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Are Americans ready to deal with Syria's chemical weapons?

On Monday, Obama strongly warned Syrian leader Bashar al-Assad not to use chemical weapons as rebels advance on Damascus. What is the national interest in threatening US action? Obama must sort out the moral purpose.

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Smoke rises over Aleppo, Syria, after heavy fighting Dec. 1 between Free Syrian Army fighters and government forces.

AP

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If President Obama were to deploy military force in Syria – right into the heart of the Middle East – would it be on moral grounds or in America’s self-interest?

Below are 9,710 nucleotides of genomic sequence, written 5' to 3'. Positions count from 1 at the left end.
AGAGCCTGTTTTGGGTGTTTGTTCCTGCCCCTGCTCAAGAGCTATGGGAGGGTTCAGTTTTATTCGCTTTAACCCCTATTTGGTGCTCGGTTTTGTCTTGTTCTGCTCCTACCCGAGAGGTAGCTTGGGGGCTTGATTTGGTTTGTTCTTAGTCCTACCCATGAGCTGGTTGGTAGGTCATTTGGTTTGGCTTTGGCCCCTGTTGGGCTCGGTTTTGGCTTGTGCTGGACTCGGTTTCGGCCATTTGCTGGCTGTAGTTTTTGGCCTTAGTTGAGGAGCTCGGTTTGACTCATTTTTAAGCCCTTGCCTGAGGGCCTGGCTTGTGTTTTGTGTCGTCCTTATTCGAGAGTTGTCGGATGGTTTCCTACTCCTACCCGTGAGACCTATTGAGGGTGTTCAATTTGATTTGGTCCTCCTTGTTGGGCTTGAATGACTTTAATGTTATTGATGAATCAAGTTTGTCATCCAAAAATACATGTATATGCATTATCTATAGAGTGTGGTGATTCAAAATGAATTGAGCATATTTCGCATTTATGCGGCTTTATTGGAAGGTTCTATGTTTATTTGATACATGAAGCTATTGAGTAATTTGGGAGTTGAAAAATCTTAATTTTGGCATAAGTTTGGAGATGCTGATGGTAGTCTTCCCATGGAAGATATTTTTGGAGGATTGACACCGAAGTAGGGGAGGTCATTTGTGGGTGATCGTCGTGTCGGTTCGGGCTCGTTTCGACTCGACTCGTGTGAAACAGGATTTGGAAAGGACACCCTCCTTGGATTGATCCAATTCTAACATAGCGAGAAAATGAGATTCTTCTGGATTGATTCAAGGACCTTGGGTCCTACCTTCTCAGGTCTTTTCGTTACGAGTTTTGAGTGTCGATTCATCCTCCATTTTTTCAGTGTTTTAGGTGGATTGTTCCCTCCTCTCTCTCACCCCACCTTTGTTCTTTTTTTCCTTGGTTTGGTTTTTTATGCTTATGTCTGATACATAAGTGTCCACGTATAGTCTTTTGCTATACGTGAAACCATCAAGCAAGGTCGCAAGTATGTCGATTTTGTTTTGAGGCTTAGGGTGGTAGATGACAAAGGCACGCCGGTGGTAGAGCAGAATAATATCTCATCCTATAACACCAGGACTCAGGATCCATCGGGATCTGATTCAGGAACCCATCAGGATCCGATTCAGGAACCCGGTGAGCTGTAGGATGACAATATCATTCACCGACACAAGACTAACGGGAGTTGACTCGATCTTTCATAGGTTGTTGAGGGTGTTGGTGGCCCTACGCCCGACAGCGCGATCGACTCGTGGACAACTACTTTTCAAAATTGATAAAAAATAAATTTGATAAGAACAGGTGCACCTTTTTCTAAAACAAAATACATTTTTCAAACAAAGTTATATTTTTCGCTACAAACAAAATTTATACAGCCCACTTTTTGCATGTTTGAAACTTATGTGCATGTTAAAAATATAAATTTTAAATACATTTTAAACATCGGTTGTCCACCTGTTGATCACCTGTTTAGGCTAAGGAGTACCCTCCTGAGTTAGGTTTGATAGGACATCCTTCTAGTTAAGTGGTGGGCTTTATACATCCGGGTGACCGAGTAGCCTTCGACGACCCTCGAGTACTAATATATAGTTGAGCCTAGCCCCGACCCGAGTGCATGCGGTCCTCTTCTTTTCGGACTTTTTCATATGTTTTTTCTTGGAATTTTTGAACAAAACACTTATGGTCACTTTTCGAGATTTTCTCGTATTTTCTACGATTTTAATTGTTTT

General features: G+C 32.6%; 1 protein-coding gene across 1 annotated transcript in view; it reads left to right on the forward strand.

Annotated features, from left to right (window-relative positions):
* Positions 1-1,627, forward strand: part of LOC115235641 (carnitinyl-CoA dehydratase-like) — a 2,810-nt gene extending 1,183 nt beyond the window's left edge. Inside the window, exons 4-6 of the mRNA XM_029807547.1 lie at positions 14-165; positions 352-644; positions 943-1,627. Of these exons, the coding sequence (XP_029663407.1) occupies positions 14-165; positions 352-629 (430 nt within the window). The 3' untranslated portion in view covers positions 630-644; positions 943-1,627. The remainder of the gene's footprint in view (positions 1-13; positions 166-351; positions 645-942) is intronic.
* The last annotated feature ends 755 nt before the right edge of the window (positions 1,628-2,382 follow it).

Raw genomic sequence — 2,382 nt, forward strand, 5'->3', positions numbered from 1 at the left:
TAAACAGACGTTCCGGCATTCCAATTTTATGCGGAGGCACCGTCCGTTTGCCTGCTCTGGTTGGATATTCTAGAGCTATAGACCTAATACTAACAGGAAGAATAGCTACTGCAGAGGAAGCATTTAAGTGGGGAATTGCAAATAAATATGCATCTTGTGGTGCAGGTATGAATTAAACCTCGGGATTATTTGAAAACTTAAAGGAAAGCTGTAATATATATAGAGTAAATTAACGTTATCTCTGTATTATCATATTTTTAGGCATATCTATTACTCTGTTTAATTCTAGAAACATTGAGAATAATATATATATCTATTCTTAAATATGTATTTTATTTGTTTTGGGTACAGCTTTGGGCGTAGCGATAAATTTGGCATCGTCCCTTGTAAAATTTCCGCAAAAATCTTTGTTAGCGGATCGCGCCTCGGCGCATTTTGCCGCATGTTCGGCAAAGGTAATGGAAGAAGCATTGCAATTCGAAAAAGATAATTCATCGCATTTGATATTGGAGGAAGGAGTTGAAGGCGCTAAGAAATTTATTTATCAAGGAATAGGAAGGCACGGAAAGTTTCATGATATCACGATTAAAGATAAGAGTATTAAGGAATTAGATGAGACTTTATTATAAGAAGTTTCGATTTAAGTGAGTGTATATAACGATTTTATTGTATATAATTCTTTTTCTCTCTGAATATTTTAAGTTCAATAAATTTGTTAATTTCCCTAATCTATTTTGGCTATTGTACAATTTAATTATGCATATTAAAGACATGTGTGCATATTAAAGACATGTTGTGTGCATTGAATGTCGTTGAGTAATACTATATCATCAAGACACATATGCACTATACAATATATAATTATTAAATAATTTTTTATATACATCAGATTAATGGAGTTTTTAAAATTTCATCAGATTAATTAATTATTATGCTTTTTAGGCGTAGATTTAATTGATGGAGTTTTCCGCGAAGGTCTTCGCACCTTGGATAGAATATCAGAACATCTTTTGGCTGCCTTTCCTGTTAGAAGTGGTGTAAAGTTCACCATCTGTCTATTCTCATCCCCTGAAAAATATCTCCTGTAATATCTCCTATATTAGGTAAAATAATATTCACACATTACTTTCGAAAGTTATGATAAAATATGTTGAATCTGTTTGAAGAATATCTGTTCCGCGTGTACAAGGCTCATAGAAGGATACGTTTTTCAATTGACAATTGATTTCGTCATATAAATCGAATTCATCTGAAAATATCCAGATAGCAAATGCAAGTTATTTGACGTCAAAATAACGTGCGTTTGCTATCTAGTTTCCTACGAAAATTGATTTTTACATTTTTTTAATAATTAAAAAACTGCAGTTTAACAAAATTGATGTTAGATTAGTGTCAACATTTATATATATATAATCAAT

The rationale for any US intervention in Syria may be important for Americans to know sooner rather than later. Intense fighting has erupted around Damascus. President Bashar al-Assad appears dangerously cornered. On Monday, Mr. Obama seemed to tip his hand more strongly on the moral versus self-interest question. He warned Mr. Assad that “there will be consequences and you will be held accountable” if the Syrian Army uses its stockpile of chemical weapons.

The weapons pose little or no threat to the American homeland. Yet Obama’s moral stance on Syria’s weapons of mass destruction – similar to his tough warnings to Iran about building a nuclear bomb – has pushed him to promise a response in Syria that is only lightly veiled as one involving force. That contrasts with no threat of US force to end Assad’s killing of tens of thousands of civilians.

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